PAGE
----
These men are called wise men because they belonged to the special class of advisors who served ancient kings. However, they were wise in another sense as well. We consider them to be wise men because they were seeking the Savior of the world in order to worship Him. In this sense, they are the model for all who would be wise in every generation of mankind.
When Paul spoke to the Athenians on the Areopagus, he told them that God had made every nation of mankind so they might seek Him and find Him, even though He is not far from each one of us (Acts 17:26-27). Unlike the pagan gods who stood aloof from their subjects and shrouded themselves in mystery, the true and living God has clearly revealed Himself in creation and in His word. Having left this evidence for us, He calls on us to seek Him in accordance with His word so He can take us home with Him to heaven at the end of time.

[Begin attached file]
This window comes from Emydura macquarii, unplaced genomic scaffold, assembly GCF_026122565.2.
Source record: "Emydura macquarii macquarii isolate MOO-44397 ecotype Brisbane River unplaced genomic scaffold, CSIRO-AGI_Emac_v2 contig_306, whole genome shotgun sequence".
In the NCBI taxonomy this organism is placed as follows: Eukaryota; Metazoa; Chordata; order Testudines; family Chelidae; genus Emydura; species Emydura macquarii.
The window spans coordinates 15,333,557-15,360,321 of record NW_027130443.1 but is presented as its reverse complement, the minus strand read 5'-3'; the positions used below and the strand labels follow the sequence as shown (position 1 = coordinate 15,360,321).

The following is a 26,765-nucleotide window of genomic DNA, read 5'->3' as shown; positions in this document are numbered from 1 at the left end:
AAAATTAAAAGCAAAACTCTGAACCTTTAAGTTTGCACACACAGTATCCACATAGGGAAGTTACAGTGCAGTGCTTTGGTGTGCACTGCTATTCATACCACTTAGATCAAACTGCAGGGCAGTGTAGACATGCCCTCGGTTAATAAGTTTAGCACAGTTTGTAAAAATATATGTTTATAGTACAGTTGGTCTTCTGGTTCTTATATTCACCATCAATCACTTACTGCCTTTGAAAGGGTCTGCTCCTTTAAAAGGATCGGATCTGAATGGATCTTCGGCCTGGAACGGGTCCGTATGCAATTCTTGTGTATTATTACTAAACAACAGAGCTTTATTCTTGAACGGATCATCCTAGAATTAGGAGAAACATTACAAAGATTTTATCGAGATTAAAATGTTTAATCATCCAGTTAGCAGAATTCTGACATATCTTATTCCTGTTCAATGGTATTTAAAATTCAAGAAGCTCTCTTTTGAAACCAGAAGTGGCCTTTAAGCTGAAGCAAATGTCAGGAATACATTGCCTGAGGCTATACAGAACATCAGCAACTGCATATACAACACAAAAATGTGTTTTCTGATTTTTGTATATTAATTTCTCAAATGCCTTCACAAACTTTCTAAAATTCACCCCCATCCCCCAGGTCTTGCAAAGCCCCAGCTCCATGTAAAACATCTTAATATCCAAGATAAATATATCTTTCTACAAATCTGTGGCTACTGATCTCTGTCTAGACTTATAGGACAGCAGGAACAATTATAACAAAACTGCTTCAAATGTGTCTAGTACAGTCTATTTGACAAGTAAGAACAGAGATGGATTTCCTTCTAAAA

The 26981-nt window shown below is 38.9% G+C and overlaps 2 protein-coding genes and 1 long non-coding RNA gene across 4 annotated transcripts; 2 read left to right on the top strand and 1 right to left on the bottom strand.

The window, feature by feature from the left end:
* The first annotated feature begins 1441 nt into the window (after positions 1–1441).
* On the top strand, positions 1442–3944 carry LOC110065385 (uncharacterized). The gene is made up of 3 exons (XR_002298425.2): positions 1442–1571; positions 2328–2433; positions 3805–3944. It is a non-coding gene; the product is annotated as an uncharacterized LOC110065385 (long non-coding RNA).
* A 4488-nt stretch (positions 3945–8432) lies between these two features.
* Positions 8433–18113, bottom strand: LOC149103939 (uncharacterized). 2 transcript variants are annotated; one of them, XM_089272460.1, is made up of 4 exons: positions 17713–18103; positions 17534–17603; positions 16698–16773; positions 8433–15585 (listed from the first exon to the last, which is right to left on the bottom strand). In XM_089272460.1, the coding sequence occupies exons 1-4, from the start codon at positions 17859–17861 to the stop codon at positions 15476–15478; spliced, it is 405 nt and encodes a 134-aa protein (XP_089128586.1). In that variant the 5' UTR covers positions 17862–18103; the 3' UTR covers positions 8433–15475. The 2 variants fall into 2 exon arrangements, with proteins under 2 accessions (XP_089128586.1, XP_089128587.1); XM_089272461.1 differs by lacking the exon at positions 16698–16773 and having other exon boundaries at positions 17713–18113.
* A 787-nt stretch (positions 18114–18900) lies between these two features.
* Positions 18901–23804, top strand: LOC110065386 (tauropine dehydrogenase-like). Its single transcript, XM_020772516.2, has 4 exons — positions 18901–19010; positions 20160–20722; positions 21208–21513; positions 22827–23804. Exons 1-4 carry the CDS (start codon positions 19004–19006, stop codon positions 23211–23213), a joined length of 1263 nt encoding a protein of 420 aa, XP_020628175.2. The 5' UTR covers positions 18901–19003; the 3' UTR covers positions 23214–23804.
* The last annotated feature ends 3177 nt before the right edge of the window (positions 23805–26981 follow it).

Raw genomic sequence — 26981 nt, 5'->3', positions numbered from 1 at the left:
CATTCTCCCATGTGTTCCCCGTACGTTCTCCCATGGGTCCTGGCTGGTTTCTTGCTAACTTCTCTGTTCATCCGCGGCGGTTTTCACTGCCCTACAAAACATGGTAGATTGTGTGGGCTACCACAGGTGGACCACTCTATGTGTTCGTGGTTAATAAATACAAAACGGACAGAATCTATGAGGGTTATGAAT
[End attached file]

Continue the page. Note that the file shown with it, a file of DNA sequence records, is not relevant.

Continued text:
Several statements of scripture underscore this truth. In Mt. 6:33 Jesus called on His audience to seek first God’s kingdom and His righteousness. In Mt. 7:7 He told them to seek and they would find. In Isa. 55:6 the prophet said, “Seek the Lord while He may be found; call upon Him while He is near.” The promise of scripture is that if we seek God, we will find Him, and when we find Him, we will find eternal life.